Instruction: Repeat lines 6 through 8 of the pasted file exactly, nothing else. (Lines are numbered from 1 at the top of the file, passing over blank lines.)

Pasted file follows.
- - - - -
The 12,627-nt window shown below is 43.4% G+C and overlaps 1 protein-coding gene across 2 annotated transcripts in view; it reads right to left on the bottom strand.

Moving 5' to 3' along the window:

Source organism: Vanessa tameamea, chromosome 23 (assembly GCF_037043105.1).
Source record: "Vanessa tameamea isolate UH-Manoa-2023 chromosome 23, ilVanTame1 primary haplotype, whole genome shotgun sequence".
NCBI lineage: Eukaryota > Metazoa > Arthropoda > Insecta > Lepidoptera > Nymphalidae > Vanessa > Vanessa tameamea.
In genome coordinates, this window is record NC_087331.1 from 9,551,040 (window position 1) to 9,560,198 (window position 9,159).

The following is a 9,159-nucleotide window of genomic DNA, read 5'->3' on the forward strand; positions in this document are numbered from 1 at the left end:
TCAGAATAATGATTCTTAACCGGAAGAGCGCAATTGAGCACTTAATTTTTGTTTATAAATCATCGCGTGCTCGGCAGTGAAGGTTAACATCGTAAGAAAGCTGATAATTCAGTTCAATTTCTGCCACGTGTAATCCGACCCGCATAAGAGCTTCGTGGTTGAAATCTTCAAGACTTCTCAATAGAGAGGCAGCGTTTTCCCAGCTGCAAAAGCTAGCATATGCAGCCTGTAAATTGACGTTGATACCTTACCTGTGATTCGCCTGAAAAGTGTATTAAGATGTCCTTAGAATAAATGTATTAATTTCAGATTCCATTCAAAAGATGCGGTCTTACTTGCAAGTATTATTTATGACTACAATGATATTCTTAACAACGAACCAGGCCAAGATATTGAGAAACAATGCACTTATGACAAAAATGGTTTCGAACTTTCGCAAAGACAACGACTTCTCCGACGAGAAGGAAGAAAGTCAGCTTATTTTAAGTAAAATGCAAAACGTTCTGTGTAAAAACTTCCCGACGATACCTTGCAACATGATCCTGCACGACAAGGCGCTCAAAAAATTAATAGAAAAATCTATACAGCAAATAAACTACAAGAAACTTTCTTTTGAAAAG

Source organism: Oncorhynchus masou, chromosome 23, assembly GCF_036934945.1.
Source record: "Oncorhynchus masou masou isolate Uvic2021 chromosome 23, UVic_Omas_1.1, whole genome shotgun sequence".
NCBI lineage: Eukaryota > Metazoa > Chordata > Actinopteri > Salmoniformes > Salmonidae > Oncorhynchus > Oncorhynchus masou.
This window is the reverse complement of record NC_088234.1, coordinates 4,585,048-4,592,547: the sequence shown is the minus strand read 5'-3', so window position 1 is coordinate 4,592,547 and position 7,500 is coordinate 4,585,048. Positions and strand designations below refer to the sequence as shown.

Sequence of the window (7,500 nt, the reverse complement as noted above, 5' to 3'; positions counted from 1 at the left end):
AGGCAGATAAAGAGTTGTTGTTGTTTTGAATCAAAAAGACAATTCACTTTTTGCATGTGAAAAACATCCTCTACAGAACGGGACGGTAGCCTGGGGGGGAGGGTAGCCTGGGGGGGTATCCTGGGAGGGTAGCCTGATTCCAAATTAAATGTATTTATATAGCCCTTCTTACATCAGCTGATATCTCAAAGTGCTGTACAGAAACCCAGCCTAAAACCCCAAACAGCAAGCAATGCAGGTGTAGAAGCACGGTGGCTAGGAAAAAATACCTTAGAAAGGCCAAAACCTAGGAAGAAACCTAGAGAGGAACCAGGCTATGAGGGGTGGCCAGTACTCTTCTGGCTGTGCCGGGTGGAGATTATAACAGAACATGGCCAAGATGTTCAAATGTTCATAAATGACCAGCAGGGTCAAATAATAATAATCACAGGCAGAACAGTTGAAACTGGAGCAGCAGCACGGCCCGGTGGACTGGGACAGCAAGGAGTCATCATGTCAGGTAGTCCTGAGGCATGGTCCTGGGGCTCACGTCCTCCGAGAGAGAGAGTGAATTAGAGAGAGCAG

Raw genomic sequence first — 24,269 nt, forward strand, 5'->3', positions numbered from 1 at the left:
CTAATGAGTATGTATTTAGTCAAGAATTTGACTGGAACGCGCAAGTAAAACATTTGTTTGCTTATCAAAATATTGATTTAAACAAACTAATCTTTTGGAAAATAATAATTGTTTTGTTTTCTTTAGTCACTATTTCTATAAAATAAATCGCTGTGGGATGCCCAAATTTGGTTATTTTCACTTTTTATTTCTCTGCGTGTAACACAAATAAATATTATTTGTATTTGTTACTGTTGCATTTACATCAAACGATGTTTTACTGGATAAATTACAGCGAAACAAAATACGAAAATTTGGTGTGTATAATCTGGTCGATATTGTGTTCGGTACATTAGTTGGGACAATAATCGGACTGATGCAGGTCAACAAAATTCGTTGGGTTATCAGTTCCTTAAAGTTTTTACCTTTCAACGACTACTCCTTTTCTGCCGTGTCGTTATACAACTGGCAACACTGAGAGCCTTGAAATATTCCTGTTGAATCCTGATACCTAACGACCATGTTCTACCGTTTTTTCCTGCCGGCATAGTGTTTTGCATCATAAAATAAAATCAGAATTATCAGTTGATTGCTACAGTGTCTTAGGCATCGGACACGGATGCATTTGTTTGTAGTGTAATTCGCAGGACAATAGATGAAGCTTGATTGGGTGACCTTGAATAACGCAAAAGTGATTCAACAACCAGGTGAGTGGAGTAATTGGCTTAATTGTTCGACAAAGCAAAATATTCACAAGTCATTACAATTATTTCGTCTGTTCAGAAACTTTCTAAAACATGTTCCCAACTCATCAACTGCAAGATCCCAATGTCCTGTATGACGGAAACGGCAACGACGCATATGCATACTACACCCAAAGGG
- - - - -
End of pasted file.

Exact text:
In genome coordinates, this window is record NC_087331.1 from 9,551,040 (window position 1) to 9,560,198 (window position 9,159).

The following is a 9,159-nucleotide window of genomic DNA, read 5'->3' on the forward strand; positions in this document are numbered from 1 at the left end:
TCAGAATAATGATTCTTAACCGGAAGAGCGCAATTGAGCACTTAATTTTTGTTTATAAATCATCGCGTGCTCGGCAGTGAAGGTTAACATCGTAAGAAAGCTGATAATTCAGTTCAATTTCTGCCACGTGTAATCCGACCCGCATAAGAGCTTCGTGGTTGAAATCTTCAAGACTTCTCAATAGAGAGGCAGCGTTTTCCCAGCTGCAAAAGCTAGCATATGCAGCCTGTAAATTGACGTTGATACCTTACCTGTGATTCGCCTGAAAAGTGTATTAAGATGTCCTTAGAATAAATGTATTAATTTCAGATTCCATTCAAAAGATGCGGTCTTACTTGCAAGTATTATTTATGACTACAATGATATTCTTAACAACGAACCAGGCCAAGATATTGAGAAACAATGCACTTATGACAAAAATGGTTTCGAACTTTCGCAAAGACAACGACTTCTCCGACGAGAAGGAAGAAAGTCAGCTTATTTTAAGTAAAATGCAAAACGTTCTGTGTAAAAACTTCCCGACGATACCTTGCAACATGATCCTGCACGACAAGGCGCTCAAAAAATTAATAGAAAAATCTATACAGCAAATAAACTACAAGAAACTTTCTTTTGAAAAG